One of Syracuse’s long-standing Black arts organizations is paying homage to the arts by welcoming an international dance company. 

In celebration of the Community Folk Art Center’s 50th anniversary, the historic Landmark Theater opens its stage to the renowned Ailey II-Alvin Ailey American Dance Theater on Wednesday, Oct. 26 at 6 p.m.  

The milestone event will present the work of Ailey II’s newly appointed Artistic Director Francesca Harper. 

Prior to the coronavirus pandemic and the forthcoming 50th anniversary, CFAC had intentions of welcoming the Alvin Ailey American Dance Theater to Syracuse to celebrate a professional dancer affiliated with the company and a Syracuse native. 

Dr. Tanisha Jackson, Syracuse University Assistant Professor of African American studies and CFAC Executive Director, admits Central New York seldom receives the opportunity to see the prestigious dance company. CFAC sought to carry out their pre-pandemic celebratory goals by presenting the dance theater’s work this year.

“I feel like dance has the power to transcend a lot of those identity markers and demographics in ways that capture a wider net of people who would appreciate participating in our celebratory program,” Jackson said. 

With a career spanning over two decades as an African diaspora arts scholar, Jackson has worked in Black cultural centers on community-based and institutional levels.

“It is organizations like the Community Folk Art Center that have provided a home away from home that is necessary for so many people,” Jackson said. She credits CFAC as a space that allows people to explore ideas, host town forums, and engage in scholarly conversations. 

Founded in 1972 by the late Herbert T. Williams, an African American studies professor at Syracuse University – along with a collective of faculty and students, as well as Syracuse residents and local talents – CFAC is recognized as a subunit of the Department of African American studies at SU.

As one of the oldest and most esteemed organizations in Central New York, CFAC serves as an artistic and cultural hub for African diasporic creatives.

Ailey II’s Meagan King and Travon M. Williams. Photo credit: Nir Arieli. Courtesy of Community Folk Art Center.

For Syracuse native Cjala Surratt, CFAC has played a significant role in developing her artistry. Surratt’s multi-professional titles as CFAC Board secretary and communications and marketing coordinator at LightWork, directly reflect the impressional teachings of the organization during her earlier years as a member. It also led her to teaching in pre-professional arts programs.

“For me I’m very much connected (to CFAC) because I know there are those who poured into me their passions and therefore, I want to give back as well, so that we’re cultivating the generation coming behind us,” Surratt said.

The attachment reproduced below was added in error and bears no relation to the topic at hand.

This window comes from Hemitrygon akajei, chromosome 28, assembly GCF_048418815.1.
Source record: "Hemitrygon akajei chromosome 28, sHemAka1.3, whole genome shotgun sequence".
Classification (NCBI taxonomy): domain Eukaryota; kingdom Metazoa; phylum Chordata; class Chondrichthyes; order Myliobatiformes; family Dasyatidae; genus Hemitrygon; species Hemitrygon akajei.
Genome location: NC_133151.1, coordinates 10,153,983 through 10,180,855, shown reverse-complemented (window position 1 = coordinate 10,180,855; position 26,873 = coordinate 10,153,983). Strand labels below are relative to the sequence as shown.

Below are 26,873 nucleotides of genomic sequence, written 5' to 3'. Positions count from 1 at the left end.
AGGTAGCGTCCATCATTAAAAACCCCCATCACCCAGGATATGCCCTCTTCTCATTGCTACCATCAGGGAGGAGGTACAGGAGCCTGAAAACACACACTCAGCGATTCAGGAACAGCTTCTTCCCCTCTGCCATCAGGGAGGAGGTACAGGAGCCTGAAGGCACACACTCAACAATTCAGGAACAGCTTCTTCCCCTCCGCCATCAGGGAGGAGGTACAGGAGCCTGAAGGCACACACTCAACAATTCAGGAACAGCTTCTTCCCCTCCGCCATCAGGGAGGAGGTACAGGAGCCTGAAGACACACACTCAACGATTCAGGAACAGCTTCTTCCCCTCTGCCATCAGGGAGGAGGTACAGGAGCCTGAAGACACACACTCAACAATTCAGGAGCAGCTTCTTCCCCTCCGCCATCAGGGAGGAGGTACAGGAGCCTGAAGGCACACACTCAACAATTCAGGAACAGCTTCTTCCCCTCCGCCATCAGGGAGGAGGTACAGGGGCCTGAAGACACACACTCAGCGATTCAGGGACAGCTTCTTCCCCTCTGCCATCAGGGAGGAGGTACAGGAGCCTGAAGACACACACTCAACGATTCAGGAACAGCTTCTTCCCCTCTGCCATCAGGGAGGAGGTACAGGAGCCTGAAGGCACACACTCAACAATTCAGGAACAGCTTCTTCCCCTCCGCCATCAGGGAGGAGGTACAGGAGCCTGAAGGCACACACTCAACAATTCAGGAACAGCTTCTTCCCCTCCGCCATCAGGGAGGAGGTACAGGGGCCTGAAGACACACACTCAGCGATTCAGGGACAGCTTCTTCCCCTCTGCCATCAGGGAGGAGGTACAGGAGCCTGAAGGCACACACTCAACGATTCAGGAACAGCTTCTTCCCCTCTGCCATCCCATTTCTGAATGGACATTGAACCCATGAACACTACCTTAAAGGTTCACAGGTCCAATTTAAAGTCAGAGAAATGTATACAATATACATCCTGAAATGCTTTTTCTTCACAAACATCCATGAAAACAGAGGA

Surratt explains CFAC represents a power in place within Central New York that houses a space for people who look like her. 

Jackson and Surratt believe an event of this caliber within Syracuse is important for upcoming local talents and reflective of the times. 

One of the performance pieces entitled Revelations is said to “fervently explore the places of the deepest grief and the holiest joy in the soul,” Dr. Jackson said, in reference to one of the company’s founders.

“You can’t imagine yourself into a space or into a profession that you don’t see,” Surratt said. “To offer our community, seeing what hard work in a particular practice-this being dance- where it can lead you.” She mentions CFAC endeavors to support people who want to be artists with the emphasis of attracting patrons.

CFAC offers a variety of events for the public, including film screenings, gallery talks, workshops, exhibitions, and in-studio courses. Additionally, their Creative Arts Academy provides art accessibility to middle school and high school students in the community.  

Both sources bring awareness to the growing trend of institutions pushing to make Black cultural spaces more inclusive. Surratt and Dr. Jackson counter this by emphasizing the need for representation in unique ethnic organizations.

“Having CFAC in existence does not discount inclusivity, and I think that’s a misconception that needs to be addressed,” Dr. Jackson said. “We need specific individual representation and CFAC has been an organization that continues to stand on the original mission, which the cofounders developed.”

As CFAC looks ahead to its next 50 years, its goals include expanding internationally, creating artists in residency programs, and developing a larger infrastructure to service the demand of the community. 

Among the well known Black cultural spaces Jackson cites are the Studio Museum in Harlem and the Schomburg Center for Research in Black Culture.

“I’m hoping that we become the go-to leaders of Black thought when it comes to African diaspora art.”

For further details on CFAC’s work and to purchase tickets for their 50th anniversary event, visit the official website. 

VIP and general admission tickets are available for purchase online. Attendees can also buy their tickets at the Landmark Theater box office. Seating is limited. 

CFAC invites VIP ticket holders to a luncheon and art auction fundraiser on Oct. 22 at 12 p.m. scheduled to be held at the CFAC gallery on 805 E. Genesee St. in Syracuse. The exhibition will feature creative works from CFAC co-founders and archived photographs of the organization throughout the years. 

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